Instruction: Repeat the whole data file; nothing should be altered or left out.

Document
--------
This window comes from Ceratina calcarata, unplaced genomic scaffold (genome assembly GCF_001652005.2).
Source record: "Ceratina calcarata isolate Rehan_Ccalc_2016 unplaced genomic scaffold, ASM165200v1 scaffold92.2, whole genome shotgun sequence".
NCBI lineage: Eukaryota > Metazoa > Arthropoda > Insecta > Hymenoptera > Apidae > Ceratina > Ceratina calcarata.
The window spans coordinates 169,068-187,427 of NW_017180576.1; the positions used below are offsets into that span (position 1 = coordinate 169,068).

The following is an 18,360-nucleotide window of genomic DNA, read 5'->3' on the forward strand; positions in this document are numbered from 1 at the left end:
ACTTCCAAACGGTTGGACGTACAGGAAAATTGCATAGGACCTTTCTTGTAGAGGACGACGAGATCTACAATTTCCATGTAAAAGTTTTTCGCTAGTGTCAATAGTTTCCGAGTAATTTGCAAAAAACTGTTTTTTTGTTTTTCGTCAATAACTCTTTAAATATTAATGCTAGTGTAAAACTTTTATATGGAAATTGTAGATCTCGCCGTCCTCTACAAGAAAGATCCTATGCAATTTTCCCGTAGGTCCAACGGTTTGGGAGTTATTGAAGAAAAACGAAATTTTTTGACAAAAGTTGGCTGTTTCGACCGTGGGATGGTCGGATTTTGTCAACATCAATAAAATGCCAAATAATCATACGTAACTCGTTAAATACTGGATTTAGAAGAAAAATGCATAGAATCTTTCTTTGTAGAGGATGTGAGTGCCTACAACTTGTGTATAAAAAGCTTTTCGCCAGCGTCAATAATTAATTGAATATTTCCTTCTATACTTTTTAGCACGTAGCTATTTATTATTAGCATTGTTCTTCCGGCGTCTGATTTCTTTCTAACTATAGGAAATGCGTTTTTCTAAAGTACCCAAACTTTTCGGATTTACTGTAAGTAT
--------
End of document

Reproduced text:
This window comes from Ceratina calcarata, unplaced genomic scaffold (genome assembly GCF_001652005.2).
Source record: "Ceratina calcarata isolate Rehan_Ccalc_2016 unplaced genomic scaffold, ASM165200v1 scaffold92.2, whole genome shotgun sequence".
NCBI lineage: Eukaryota > Metazoa > Arthropoda > Insecta > Hymenoptera > Apidae > Ceratina > Ceratina calcarata.
The window spans coordinates 169,068-187,427 of NW_017180576.1; the positions used below are offsets into that span (position 1 = coordinate 169,068).

The following is an 18,360-nucleotide window of genomic DNA, read 5'->3' on the forward strand; positions in this document are numbered from 1 at the left end:
ACTTCCAAACGGTTGGACGTACAGGAAAATTGCATAGGACCTTTCTTGTAGAGGACGACGAGATCTACAATTTCCATGTAAAAGTTTTTCGCTAGTGTCAATAGTTTCCGAGTAATTTGCAAAAAACTGTTTTTTTGTTTTTCGTCAATAACTCTTTAAATATTAATGCTAGTGTAAAACTTTTATATGGAAATTGTAGATCTCGCCGTCCTCTACAAGAAAGATCCTATGCAATTTTCCCGTAGGTCCAACGGTTTGGGAGTTATTGAAGAAAAACGAAATTTTTTGACAAAAGTTGGCTGTTTCGACCGTGGGATGGTCGGATTTTGTCAACATCAATAAAATGCCAAATAATCATACGTAACTCGTTAAATACTGGATTTAGAAGAAAAATGCATAGAATCTTTCTTTGTAGAGGATGTGAGTGCCTACAACTTGTGTATAAAAAGCTTTTCGCCAGCGTCAATAATTAATTGAATATTTCCTTCTATACTTTTTAGCACGTAGCTATTTATTATTAGCATTGTTCTTCCGGCGTCTGATTTCTTTCTAACTATAGGAAATGCGTTTTTCTAAAGTACCCAAACTTTTCGGATTTACTGTAAGTAT